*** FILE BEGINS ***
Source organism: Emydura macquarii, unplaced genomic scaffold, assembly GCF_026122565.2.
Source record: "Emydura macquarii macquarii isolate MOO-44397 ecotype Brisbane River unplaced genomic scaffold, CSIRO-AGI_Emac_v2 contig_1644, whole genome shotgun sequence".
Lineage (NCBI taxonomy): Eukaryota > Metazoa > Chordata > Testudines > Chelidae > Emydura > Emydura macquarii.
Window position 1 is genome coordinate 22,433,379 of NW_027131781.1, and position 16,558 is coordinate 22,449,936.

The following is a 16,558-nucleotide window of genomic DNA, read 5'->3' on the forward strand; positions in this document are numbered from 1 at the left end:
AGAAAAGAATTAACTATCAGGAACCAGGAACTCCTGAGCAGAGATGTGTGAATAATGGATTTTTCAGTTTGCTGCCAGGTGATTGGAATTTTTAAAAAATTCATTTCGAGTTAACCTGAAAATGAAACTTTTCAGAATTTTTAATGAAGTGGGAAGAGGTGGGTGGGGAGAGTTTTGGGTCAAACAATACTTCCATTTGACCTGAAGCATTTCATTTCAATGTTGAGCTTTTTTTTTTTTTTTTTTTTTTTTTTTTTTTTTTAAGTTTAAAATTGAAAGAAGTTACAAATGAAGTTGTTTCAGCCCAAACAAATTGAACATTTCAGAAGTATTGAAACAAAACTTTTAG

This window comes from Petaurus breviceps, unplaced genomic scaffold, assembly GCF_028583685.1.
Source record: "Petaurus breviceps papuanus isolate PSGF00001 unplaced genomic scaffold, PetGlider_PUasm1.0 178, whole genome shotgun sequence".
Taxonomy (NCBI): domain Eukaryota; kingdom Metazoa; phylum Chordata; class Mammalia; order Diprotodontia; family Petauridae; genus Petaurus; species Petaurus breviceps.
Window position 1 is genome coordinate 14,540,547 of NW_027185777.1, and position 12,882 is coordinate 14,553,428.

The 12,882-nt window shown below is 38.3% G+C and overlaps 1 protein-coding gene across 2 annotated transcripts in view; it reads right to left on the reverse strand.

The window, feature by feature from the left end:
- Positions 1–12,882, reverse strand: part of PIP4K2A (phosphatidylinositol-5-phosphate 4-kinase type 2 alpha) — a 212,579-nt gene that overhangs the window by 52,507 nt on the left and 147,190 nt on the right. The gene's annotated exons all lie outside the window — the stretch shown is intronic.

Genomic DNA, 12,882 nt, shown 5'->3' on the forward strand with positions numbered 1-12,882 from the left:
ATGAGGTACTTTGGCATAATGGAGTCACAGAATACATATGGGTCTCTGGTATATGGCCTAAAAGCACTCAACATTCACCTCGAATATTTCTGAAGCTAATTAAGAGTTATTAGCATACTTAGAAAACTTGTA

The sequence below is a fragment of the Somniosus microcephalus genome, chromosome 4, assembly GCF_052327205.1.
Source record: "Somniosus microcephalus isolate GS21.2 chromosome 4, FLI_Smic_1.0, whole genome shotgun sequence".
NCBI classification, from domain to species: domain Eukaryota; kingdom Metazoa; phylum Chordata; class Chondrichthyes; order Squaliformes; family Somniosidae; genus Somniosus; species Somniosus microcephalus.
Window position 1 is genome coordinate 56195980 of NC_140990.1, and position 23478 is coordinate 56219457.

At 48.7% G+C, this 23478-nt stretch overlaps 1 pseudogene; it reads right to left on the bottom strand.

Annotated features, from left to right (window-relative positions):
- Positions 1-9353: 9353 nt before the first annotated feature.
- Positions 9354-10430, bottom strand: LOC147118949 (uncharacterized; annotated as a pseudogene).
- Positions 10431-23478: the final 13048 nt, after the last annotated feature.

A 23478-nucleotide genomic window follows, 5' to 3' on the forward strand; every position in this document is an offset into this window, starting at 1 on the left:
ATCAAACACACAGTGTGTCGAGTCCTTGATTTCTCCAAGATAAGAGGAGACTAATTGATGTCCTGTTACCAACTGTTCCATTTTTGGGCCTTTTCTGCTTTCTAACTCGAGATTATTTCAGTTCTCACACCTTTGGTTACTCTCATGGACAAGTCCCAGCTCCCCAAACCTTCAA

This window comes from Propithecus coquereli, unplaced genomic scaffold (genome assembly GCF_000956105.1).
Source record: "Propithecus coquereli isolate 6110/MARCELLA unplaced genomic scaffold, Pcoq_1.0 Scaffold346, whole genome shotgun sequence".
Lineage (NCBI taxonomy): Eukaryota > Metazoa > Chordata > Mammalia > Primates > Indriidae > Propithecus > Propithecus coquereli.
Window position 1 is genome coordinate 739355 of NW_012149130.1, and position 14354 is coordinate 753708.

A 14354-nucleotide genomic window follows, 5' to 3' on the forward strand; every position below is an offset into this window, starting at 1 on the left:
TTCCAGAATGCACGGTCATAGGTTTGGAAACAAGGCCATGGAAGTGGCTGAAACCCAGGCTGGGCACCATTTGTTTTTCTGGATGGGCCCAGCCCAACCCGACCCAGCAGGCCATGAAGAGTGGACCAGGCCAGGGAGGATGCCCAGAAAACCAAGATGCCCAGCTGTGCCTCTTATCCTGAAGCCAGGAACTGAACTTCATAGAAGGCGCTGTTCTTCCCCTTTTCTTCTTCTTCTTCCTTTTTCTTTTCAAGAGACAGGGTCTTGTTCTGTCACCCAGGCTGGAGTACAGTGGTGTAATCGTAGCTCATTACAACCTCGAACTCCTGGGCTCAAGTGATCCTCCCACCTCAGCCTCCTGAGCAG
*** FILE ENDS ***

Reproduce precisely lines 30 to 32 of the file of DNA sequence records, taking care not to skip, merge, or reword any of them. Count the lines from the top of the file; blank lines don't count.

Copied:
Window position 1 is genome coordinate 739355 of NW_012149130.1, and position 14354 is coordinate 753708.

A 14354-nucleotide genomic window follows, 5' to 3' on the forward strand; every position below is an offset into this window, starting at 1 on the left:
TTCCAGAATGCACGGTCATAGGTTTGGAAACAAGGCCATGGAAGTGGCTGAAACCCAGGCTGGGCACCATTTGTTTTTCTGGATGGGCCCAGCCCAACCCGACCCAGCAGGCCATGAAGAGTGGACCAGGCCAGGGAGGATGCCCAGAAAACCAAGATGCCCAGCTGTGCCTCTTATCCTGAAGCCAGGAACTGAACTTCATAGAAGGCGCTGTTCTTCCCCTTTTCTTCTTCTTCTTCCTTTTTCTTTTCAAGAGACAGGGTCTTGTTCTGTCACCCAGGCTGGAGTACAGTGGTGTAATCGTAGCTCATTACAACCTCGAACTCCTGGGCTCAAGTGATCCTCCCACCTCAGCCTCCTGAGCAG